On May 21, 2024, the Center for Biologics Evaluation and Research (CBER) at the U.S. Food and Drug Administration (FDA) published a warning letter issued to Akan Biosciences, Inc. (Akan) for unresolved inspection observations following a back-and-forth between FDA and Akan. The Form FDA-483 highlights a number of observations about 585 vials of an Akan product, but the warning letter spends considerable time beforehand covering reasons why Akan’s product does not meet the requirements of 21 C.F.R. § 1271.10(a), which qualify certain human cells, tissues, or cellular or tissue-based products (HCT/Ps) for exemptions from key FDCA requirements, including premarket review. Akan’s product is an adipose derived, stromal vascular fraction (SVF) cellular product for allogenic use with the brand name Ayama™.

This warning letter is a quintessential example of FDA’s enforcement priorities for these products, and highlights the ongoing scrutiny placed on HCT/P manufacturers. We will have some analysis and takeaways later – including possible reasons for why FDA opted to issue a Warning Letter as opposed to an Untitled Letter – but first, let’s go through the details of the letter and what FDA highlighted:

HCT/P Regulation:

Our prior blog posts have taken a detailed look at the use of HCT/Ps and FDA’s risk-based regulatory framework for the same,[1] but it is important to note that FDA views this area as “a complex and rapidly evolving field.”[2] In short, as a reminder, if an HCT/P meets all of the following criteria, then the manufacturer can avoid the time-consuming and costly premarket review and approval process:

  • The HCT/P is minimally manipulated;
  • The HCT/P is objectively marketed for intended uses in the recipient that are consistent with its normal function in the donor’s body (i.e., homologous uses);
  • The HCT/P is not combined with another article (with some limited exceptions); and
  • The HCT/P either:
    • (1) does not have a systemic effect and is not dependent on the metabolic activity of living cells for its primary function; or
    • (2) does have a systemic effect or is dependent on the metabolic activity of living cells for its primary function, and is for:
      • (a) use in the same individual who was the source of the tissue or cells;
      • (b) use in an individual who is a first- or second-degree blood relative of the donor of the tissue or cells; or
      • (c) reproductive use.

The purpose of this test is to help FDA in differentiating HCT/Ps that pose minimal public health risks from those higher-risk products which should be subject to clinical trials and premarketing review by the agency. Accordingly, HCT/Ps that do not meet the above criteria – and do not fall into one of the enumerated exceptions under 21 CFR § 1271.15 – are considered to be drugs, devices, and/or biological products regulated under Section 351 of the PHS Act and the Federal Food, Drug, & Cosmetic Act (FDCA).[3]

Without a doubt, the two most frequently discussed and cited criteria are minimal manipulation and homologous use. In evaluating minimal manipulation, FDA looks at the processing of the product and evaluates the extent of steps involved in transforming the HCT/P from donor specimen to finished product. Over time, the agency has provided a number of examples of minimal or more-than-minimal manipulation;[4] however, FDA has also explicitly left this area open for innovation, stating that “subsequent accumulation of clinical data and experience about a particular process” may change the agency’s assessment.[5]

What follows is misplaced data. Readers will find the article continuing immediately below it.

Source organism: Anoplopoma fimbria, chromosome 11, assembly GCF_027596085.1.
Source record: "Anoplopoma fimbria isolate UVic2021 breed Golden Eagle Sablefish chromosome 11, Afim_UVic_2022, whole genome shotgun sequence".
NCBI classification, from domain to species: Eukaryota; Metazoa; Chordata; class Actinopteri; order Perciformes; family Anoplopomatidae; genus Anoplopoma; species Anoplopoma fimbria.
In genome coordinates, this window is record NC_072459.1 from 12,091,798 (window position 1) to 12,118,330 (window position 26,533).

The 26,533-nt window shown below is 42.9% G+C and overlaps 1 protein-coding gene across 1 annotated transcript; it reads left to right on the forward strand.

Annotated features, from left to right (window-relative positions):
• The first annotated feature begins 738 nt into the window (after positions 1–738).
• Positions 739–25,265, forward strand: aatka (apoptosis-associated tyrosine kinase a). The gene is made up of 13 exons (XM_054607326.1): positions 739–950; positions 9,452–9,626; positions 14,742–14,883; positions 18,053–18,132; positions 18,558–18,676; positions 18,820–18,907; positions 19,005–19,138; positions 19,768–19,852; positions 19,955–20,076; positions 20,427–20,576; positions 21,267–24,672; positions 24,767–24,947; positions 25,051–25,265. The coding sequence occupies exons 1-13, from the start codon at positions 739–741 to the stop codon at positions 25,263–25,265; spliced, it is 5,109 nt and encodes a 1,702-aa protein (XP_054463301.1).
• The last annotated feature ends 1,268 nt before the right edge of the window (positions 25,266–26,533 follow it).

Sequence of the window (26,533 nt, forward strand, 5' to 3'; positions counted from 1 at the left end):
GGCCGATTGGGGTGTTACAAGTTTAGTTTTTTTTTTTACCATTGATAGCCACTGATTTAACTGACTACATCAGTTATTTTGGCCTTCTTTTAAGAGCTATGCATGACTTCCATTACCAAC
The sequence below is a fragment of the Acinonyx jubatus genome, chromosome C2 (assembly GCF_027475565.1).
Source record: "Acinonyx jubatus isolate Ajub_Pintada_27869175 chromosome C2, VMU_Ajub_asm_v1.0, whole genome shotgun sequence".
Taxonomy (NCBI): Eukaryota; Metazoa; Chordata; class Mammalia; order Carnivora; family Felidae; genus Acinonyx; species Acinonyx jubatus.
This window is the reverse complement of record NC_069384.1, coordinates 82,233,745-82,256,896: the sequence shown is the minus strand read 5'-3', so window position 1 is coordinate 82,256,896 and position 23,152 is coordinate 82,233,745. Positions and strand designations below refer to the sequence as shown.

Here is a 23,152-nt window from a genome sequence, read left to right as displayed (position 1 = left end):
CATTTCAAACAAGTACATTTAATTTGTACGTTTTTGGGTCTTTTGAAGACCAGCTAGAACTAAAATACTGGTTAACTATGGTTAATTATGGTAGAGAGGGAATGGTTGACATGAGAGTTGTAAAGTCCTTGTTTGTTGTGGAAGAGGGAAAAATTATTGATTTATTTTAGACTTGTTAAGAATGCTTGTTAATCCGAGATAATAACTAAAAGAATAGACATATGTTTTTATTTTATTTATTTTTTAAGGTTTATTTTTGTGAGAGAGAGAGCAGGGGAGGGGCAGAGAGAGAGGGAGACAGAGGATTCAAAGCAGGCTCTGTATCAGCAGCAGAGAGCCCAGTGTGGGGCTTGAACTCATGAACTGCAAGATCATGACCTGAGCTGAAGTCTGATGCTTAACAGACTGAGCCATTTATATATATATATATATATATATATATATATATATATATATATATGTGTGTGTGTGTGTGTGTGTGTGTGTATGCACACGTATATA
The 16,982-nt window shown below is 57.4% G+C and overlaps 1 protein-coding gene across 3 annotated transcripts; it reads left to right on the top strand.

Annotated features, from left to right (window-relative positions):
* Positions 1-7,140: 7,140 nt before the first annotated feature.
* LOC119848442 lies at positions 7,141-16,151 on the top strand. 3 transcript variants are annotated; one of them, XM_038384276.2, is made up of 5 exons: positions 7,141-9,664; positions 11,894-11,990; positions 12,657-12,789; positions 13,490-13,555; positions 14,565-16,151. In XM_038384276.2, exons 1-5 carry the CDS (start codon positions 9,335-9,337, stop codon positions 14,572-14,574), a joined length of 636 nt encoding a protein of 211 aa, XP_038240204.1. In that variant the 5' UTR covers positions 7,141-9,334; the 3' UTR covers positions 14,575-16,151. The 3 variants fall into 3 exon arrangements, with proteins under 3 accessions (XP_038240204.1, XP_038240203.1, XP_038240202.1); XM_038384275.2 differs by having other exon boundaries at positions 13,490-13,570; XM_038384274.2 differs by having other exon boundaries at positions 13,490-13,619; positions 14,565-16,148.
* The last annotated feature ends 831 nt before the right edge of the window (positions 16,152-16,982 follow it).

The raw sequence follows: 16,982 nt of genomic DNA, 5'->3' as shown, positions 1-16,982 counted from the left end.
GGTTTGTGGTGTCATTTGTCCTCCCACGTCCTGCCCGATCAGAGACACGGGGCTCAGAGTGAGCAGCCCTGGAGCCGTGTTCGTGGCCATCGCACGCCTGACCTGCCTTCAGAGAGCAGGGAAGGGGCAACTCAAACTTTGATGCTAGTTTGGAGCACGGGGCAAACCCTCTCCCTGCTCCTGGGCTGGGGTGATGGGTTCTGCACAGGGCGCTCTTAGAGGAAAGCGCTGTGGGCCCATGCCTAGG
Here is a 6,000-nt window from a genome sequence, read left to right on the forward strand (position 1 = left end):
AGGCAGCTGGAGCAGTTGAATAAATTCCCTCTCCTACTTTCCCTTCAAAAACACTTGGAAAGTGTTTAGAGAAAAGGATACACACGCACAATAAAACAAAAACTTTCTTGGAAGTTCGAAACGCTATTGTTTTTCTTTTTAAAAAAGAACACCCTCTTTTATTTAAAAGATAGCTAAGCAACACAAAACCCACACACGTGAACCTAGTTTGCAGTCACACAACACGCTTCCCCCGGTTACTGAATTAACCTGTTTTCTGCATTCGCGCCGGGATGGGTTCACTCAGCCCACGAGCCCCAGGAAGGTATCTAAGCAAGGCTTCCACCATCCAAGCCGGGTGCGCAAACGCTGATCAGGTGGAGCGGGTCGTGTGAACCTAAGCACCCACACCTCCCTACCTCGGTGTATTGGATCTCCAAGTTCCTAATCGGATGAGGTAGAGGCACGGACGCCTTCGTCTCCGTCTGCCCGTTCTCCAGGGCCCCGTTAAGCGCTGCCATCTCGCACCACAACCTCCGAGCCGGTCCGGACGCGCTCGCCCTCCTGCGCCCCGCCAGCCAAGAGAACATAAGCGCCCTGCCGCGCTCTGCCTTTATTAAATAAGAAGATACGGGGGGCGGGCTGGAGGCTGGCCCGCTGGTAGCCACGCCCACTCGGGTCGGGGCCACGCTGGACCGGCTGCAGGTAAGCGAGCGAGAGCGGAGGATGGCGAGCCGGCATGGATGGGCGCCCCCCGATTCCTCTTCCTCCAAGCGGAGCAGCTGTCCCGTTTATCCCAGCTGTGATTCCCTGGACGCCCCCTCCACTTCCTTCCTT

For homologous use, FDA considers the manner in which the product is marketed. In particular, the focus here is whether the HCT/P’s intended use is to “perform[] the same basic function or functions in the recipient as in the donor.”[6] For this step, FDA considers the manufacturer’s objective intent, as determined by product labeling, advertising, expressions of the manufacturer’s representatives, and circumstances surrounding distribution.

Here, FDA’s conclusion on the inapplicability of 21 CFR § 1271.10(a) focuses on these two subsections. FDA simply states, without explanation, that Akan’s product fails the minimal manipulation prong of the regulation because processing “alters the original relevant characteristics of the adipose tissue related to its utility for reconstruction, repair, or replacement.” On the homologous use prong, FDA provides more context. FDA notes that the product’s basic function of “cushioning and support for … skin and internal organs, storing energy in the form of lipids, and insulating the body” is not what Akan advertises on its website—“to repair, reconstruct and replace your skin tissue.”

For these two reasons, FDA found that Akan’s product does not qualify for exemption under 21 C.F.R. § 1271.10, and therefore is regulated as a drug and biological product. FDA further noted that Akan did not possess a valid biologics license or investigational new drug application for its product. Interestingly, unlike past warning letters for unapproved non-exempt HCT/Ps, FDA did not explicitly state that Akan’s actions “violated the FD&C Act and the PHS Act.”[7] Perhaps this was an oversight on the agency’s part, but nonetheless stands out among past enforcement.

483 Observations:

In addition, FDA’s letter also cited “significant violations” of HCT/P donor screening and eligibility testing and GMP requirements. Among other things, FDA’s inspection revealed that Akan utilized inadequate methods to test and screen donors for communicable diseases. For example, FDA stated that Akan’s “Donor Screening Questionnaire” form failed to “address certain risk factors for relevant communicable disease agents and diseases, including . . . a donor’s risk of having West Nile Virus (WNV), among other risk factors.” In so doing, FDA provided an extensive list of examples of risk factors that should be included on such forms. With respect to GMPs, FDA further cited Akan for “[f]ailure to establish written procedures for production and process control” and “[f]ailure to have an adequate system for monitoring environmental conditions in an aseptic processing area.”